The team created a model system in which they simulated planets of various sizes orbiting their stars. An algorithm accounted for gravitational forces and helped test how the planets interacted with each other over millions of years. They found it is possible for some stars to support as many as seven, and that a star like our sun could potentially support six planets with liquid water.
Jupiter has a mass two-and-a-half times that of all the other planets in the solar system combined and limits our system’s habitability.
Only a handful of stars are known to have multiple planets in their habitable zones. Moving forward, Kane plans to search for additional stars surrounded entirely by smaller planets. These stars will be prime targets for direct imaging with NASA telescopes like the one at Jet Propulsion Laboratory’s Habitable Exoplanet Observatory.
Kane’s study identified one such star, Beta CVn, which is relatively close by at 27 light years away. Because it doesn’t have a Jupiter-like planet, it will be included as one of the stars checked for multiple habitable zone planets.
Uncovering the occurrence rate of terrestrial planets within the habitable zone (HZ) of their host stars has been a particular focus of exoplanetary science in recent years. The statistics of these occurrence rates have largely been derived from transiting planet discoveries, and have uncovered numerous HZ planets in compact systems around M-dwarf host stars. Here we explore the width of the HZ as a function of spectral type, and the dynamical constraints on the number of stable orbits within the HZ for a given star. We show that, although the Hill radius for a given planetary mass increases with larger semimajor axis, the width of the HZ for earlier-type stars allows for more terrestrial planets in the HZ than late-type stars. In general, dynamical constraints allow ~6 HZ Earth-mass planets for stellar masses gsim0.7M ⊙, depending on the presence of farther out giant planets. As an example, we consider the case of Beta CVn, a nearby bright solar-type star. We present 20 yr of radial velocities (RV) from the Keck/High Resolution Echelle Spectrometer (HIRES) and Automated Planet Finder (APF) instruments and conduct an injection-recovery analysis of planetary signatures in the data. Our analysis of these RV data rule out planets more massive than Saturn within 10 au of the star. These system properties are used to calculate the potential dynamical packing of terrestrial planets in the HZ and show that such nearby stellar targets could be particularly lucrative for HZ planet detection by direct imaging exoplanet missions.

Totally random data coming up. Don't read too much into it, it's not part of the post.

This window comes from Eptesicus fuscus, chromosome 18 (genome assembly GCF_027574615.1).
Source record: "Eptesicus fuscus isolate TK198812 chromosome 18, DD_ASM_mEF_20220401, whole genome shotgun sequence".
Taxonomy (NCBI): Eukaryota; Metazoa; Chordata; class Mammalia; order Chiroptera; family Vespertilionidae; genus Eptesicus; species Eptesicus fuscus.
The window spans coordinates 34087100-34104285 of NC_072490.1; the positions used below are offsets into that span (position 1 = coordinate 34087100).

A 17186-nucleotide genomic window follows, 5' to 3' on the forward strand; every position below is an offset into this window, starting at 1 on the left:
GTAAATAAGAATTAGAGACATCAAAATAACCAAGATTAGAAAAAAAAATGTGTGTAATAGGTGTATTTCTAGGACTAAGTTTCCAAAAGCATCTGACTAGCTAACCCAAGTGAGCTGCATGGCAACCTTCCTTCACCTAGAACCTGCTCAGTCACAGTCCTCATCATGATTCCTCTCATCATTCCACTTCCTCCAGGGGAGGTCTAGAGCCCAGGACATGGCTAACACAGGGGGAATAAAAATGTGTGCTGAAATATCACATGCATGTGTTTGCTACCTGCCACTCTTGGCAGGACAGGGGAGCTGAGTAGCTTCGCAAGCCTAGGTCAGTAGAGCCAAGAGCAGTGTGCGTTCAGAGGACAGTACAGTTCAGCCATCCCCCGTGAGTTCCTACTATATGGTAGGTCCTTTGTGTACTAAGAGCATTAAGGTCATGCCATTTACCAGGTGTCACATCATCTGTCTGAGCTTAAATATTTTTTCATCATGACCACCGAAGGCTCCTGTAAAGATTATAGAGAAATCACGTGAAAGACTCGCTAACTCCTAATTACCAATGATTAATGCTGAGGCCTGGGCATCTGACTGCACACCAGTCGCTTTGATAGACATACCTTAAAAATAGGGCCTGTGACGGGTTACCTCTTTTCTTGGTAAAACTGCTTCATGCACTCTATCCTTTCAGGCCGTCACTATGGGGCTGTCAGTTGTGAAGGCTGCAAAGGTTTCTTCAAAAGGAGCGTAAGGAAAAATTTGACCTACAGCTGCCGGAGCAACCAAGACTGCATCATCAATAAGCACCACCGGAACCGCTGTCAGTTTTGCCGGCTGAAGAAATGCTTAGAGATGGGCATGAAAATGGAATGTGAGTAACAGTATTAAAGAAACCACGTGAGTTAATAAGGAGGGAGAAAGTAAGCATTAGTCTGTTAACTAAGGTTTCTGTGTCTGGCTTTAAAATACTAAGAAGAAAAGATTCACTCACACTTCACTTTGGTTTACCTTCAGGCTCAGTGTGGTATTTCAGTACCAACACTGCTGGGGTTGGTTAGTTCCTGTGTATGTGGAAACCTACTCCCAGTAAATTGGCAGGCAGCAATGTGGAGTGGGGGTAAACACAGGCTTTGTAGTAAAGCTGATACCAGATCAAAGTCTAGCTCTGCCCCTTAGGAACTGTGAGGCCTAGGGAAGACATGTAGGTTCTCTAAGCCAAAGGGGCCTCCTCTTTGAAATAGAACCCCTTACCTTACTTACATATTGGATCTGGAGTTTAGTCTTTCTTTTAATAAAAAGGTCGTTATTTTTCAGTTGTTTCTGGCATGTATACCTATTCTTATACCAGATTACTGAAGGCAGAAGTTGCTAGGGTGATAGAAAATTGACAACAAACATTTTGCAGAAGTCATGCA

SOURCES- University California at Riverside, Astronomical Journal
Written By Brian Wang, Nextbigfuture.com